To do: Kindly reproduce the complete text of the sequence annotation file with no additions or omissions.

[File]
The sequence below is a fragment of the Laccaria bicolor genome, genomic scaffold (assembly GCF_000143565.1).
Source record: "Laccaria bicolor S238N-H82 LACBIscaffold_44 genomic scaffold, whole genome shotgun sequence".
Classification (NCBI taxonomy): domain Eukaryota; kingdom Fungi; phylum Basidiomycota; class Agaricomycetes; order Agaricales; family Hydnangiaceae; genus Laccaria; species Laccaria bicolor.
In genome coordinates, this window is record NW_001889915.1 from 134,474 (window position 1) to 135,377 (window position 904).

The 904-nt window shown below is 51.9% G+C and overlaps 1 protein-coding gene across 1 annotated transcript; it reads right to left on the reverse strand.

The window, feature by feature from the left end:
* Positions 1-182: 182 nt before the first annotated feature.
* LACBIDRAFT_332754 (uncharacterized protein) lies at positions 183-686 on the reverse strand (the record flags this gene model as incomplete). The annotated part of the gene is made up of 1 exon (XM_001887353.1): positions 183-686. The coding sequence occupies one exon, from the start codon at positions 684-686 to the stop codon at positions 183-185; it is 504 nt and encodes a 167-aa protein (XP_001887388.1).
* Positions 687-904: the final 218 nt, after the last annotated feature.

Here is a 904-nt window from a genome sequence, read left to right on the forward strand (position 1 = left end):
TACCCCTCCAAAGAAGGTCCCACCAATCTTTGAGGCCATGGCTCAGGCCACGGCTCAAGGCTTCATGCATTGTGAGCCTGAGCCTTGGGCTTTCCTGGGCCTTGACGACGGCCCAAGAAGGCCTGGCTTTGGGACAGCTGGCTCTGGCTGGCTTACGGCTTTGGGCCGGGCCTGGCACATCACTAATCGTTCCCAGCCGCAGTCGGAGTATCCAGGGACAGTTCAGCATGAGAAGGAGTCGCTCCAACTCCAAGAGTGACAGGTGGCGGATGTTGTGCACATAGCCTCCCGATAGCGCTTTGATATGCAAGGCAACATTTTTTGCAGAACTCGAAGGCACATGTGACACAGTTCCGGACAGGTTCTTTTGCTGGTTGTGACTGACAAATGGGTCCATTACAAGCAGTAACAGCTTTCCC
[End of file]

The sequence below is a fragment of the Laccaria bicolor genome, genomic scaffold (assembly GCF_000143565.1).
Source record: "Laccaria bicolor S238N-H82 LACBIscaffold_44 genomic scaffold, whole genome shotgun sequence".
Classification (NCBI taxonomy): domain Eukaryota; kingdom Fungi; phylum Basidiomycota; class Agaricomycetes; order Agaricales; family Hydnangiaceae; genus Laccaria; species Laccaria bicolor.
In genome coordinates, this window is record NW_001889915.1 from 134,474 (window position 1) to 135,377 (window position 904).

The 904-nt window shown below is 51.9% G+C and overlaps 1 protein-coding gene across 1 annotated transcript; it reads right to left on the reverse strand.

The window, feature by feature from the left end:
* Positions 1-182: 182 nt before the first annotated feature.
* LACBIDRAFT_332754 (uncharacterized protein) lies at positions 183-686 on the reverse strand (the record flags this gene model as incomplete). The annotated part of the gene is made up of 1 exon (XM_001887353.1): positions 183-686. The coding sequence occupies one exon, from the start codon at positions 684-686 to the stop codon at positions 183-185; it is 504 nt and encodes a 167-aa protein (XP_001887388.1).
* Positions 687-904: the final 218 nt, after the last annotated feature.

Here is a 904-nt window from a genome sequence, read left to right on the forward strand (position 1 = left end):
TACCCCTCCAAAGAAGGTCCCACCAATCTTTGAGGCCATGGCTCAGGCCACGGCTCAAGGCTTCATGCATTGTGAGCCTGAGCCTTGGGCTTTCCTGGGCCTTGACGACGGCCCAAGAAGGCCTGGCTTTGGGACAGCTGGCTCTGGCTGGCTTACGGCTTTGGGCCGGGCCTGGCACATCACTAATCGTTCCCAGCCGCAGTCGGAGTATCCAGGGACAGTTCAGCATGAGAAGGAGTCGCTCCAACTCCAAGAGTGACAGGTGGCGGATGTTGTGCACATAGCCTCCCGATAGCGCTTTGATATGCAAGGCAACATTTTTTGCAGAACTCGAAGGCACATGTGACACAGTTCCGGACAGGTTCTTTTGCTGGTTGTGACTGACAAATGGGTCCATTACAAGCAGTAACAGCTTTCCC